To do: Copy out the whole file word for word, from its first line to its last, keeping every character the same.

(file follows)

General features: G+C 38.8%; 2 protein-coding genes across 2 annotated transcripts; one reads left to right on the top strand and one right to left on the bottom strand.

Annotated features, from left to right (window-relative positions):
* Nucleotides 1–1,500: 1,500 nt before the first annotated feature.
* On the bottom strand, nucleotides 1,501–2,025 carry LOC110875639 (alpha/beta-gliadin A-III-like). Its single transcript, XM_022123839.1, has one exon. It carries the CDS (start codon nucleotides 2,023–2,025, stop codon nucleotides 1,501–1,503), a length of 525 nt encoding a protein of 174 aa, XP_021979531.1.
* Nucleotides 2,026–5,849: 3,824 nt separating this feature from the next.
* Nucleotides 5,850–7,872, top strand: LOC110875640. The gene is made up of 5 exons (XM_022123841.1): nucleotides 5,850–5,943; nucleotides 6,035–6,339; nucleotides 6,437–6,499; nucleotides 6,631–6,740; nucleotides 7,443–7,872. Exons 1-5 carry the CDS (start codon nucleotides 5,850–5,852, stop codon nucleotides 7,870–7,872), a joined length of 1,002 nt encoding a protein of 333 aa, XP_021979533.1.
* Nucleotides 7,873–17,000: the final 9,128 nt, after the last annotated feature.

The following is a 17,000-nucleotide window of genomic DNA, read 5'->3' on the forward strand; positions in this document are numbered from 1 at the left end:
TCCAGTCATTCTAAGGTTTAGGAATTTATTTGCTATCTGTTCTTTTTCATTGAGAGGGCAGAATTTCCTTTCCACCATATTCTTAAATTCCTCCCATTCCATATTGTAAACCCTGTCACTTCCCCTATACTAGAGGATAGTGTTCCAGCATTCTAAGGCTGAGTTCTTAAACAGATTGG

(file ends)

General features: G+C 38.8%; 2 protein-coding genes across 2 annotated transcripts; one reads left to right on the top strand and one right to left on the bottom strand.

Annotated features, from left to right (window-relative positions):
* Nucleotides 1–1,500: 1,500 nt before the first annotated feature.
* On the bottom strand, nucleotides 1,501–2,025 carry LOC110875639 (alpha/beta-gliadin A-III-like). Its single transcript, XM_022123839.1, has one exon. It carries the CDS (start codon nucleotides 2,023–2,025, stop codon nucleotides 1,501–1,503), a length of 525 nt encoding a protein of 174 aa, XP_021979531.1.
* Nucleotides 2,026–5,849: 3,824 nt separating this feature from the next.
* Nucleotides 5,850–7,872, top strand: LOC110875640. The gene is made up of 5 exons (XM_022123841.1): nucleotides 5,850–5,943; nucleotides 6,035–6,339; nucleotides 6,437–6,499; nucleotides 6,631–6,740; nucleotides 7,443–7,872. Exons 1-5 carry the CDS (start codon nucleotides 5,850–5,852, stop codon nucleotides 7,870–7,872), a joined length of 1,002 nt encoding a protein of 333 aa, XP_021979533.1.
* Nucleotides 7,873–17,000: the final 9,128 nt, after the last annotated feature.

The following is a 17,000-nucleotide window of genomic DNA, read 5'->3' on the forward strand; positions in this document are numbered from 1 at the left end:
TCCAGTCATTCTAAGGTTTAGGAATTTATTTGCTATCTGTTCTTTTTCATTGAGAGGGCAGAATTTCCTTTCCACCATATTCTTAAATTCCTCCCATTCCATATTGTAAACCCTGTCACTTCCCCTATACTAGAGGATAGTGTTCCAGCATTCTAAGGCTGAGTTCTTAAACAGATTGG